You could be forgiven for feeling a little confused about the 2018 global economic outlook.
Goldman Sachs has described it as being “as good as it gets”, while Citi has highlighted the evidence of “late cycle froth”.
What is clear is that, for the first time since the financial crisis, there is evidence of both a synchronised economic upturn across the US, Eurozone, and Asian economies, and also equity prices reaching yet new highs, driven by a Trumpian logic which only sees the good news and none of the bad.
In the US, the Shiller cyclically adjusted price earnings ratio has only been higher before the 1929 Wall Street crash and the dot-com boom and bust.
Leverage measures for the US market – such as borrowing-equity as a proportion of GDP – tell a similar story, and highlight concerns that bear markets will follow bull markets, just as seagulls follow trawlers.
These measures are by no means full-proof evidence of a looming asset market decline, but they are serious indicators of the potential for such a downturn.
And the trigger for any downturn could well be political, not economic. Economic synchronisation might be good news, but the scale of political synchronisation is worrying.
Across the globe, political problems abound – the US, Germany, the UK, France, Italy, and Spain – and raise serious questions as to whether the politicians could respond to any economic downturn in the near future. I’m reminded of the joke that politicians and nappies should be changed regularly – and for the same reason.
The goods news, of course, is that expectations are for a strengthening global economy with an end to quantitative easing and a gradual increase in interest rates – but to well below historic norms. All well and good if this proves to be the case, but it might not.
Financial markets are well and truly signed up to the idea that any normalisation of monetary policy will not trigger an asset market deflation. But that is a view, not a certainty.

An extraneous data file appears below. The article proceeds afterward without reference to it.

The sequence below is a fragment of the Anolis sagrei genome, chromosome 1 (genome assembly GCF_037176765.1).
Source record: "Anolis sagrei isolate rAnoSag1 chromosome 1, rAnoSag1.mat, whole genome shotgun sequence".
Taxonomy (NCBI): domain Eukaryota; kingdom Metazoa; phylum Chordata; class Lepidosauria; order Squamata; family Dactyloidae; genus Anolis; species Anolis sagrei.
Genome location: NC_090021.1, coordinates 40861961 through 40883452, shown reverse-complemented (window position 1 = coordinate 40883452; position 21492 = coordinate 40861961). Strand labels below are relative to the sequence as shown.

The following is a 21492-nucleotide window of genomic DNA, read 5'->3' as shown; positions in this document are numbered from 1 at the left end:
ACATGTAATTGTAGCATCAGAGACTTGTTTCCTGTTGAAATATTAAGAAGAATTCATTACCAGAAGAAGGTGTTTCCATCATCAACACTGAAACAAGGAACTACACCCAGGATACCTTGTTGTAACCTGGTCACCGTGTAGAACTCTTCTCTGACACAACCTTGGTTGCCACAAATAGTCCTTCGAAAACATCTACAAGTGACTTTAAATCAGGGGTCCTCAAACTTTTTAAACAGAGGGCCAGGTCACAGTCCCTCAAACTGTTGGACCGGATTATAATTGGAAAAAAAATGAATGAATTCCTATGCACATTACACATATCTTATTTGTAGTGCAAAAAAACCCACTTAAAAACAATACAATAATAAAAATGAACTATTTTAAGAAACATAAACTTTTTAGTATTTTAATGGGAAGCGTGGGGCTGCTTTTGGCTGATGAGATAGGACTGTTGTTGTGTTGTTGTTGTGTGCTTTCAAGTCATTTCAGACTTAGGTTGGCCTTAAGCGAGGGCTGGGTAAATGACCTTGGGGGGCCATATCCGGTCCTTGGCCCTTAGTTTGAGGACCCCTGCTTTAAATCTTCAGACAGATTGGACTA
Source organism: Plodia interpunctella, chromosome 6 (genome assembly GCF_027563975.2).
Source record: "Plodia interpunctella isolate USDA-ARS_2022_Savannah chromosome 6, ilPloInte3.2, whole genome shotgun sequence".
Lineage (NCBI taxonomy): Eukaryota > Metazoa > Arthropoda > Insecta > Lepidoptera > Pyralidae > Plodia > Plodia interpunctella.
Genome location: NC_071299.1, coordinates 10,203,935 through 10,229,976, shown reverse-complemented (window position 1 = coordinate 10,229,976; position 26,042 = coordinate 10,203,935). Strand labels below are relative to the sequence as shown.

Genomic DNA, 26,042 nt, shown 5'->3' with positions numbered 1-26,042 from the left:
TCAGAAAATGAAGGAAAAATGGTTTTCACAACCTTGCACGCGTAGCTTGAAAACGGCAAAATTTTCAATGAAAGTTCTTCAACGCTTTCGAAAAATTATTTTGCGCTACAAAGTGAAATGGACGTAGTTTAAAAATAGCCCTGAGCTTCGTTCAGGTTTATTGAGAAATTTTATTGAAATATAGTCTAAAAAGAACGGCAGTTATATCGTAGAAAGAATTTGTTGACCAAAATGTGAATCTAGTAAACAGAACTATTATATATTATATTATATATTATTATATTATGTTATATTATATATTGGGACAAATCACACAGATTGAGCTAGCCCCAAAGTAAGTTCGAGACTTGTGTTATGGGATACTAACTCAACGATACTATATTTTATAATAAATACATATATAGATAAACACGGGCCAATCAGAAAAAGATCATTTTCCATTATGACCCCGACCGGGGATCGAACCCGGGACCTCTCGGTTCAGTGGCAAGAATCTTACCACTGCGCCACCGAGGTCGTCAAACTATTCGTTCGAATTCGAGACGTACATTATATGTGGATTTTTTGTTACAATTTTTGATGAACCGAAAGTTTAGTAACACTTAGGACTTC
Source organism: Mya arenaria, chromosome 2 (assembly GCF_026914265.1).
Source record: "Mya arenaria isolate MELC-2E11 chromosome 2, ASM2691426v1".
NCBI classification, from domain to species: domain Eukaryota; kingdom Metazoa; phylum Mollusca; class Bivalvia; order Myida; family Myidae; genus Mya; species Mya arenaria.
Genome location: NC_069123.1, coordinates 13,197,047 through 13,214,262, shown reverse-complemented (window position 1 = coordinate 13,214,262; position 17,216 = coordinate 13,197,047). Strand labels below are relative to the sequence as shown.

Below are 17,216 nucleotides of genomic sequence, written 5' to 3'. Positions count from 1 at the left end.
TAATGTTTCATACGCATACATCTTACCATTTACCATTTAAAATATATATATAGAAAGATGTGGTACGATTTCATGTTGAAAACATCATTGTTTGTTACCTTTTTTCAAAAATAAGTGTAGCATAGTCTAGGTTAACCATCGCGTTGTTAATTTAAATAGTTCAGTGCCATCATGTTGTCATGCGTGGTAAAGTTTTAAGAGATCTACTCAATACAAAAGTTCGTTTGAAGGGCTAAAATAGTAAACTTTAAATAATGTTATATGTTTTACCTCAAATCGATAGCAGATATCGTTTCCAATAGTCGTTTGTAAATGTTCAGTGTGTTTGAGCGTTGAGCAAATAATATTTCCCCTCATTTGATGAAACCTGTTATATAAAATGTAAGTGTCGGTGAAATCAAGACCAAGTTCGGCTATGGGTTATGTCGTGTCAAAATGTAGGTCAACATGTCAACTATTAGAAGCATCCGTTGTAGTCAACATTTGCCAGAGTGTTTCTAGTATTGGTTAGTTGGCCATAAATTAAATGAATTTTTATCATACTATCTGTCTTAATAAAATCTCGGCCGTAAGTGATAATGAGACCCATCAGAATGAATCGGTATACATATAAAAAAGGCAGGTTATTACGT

Closer to home, there is a rich nexus of politics and economics in the UK. In terms of the economic fall-out, Brexit has been the dog that didn’t bark, but that does not mean that we can ignore all political uncertainty. If a Corbyn government began to be considered a serious possibility, financial markets would fall – big time. The political risk premium is heterogeneous not homogenous.
The UK economic outlook looks good, but not exciting. The post-Brexit decline in sterling has helped create an upturn in orders and export orders, and fashion a rebalancing of sorts, with a shift towards net exports and investment and away from consumption.
But it’s not all good news.
The April 2018 increase in employer and employee auto-enrolment contributions will combine with the squeeze in real incomes to moderate consumption. Continued weak broad money supply growth in the UK also strongly suggests more of the same in terms of 2018 GDP growth – in other words growth of just under two per cent this year, the same as in 2016 and 2017.
The downside economic risk is that the impact of any normalisation would be greater than expected, hitting zombie companies and households.
The upside risk is that the output gap is far less than thought, and capacity constraints – in labour and product markets – drive inflation even further above target. But even here there is an offset. If capacity constraints result in higher productivity growth, unit labour costs improvements will reduce the threat of a wage price spiral.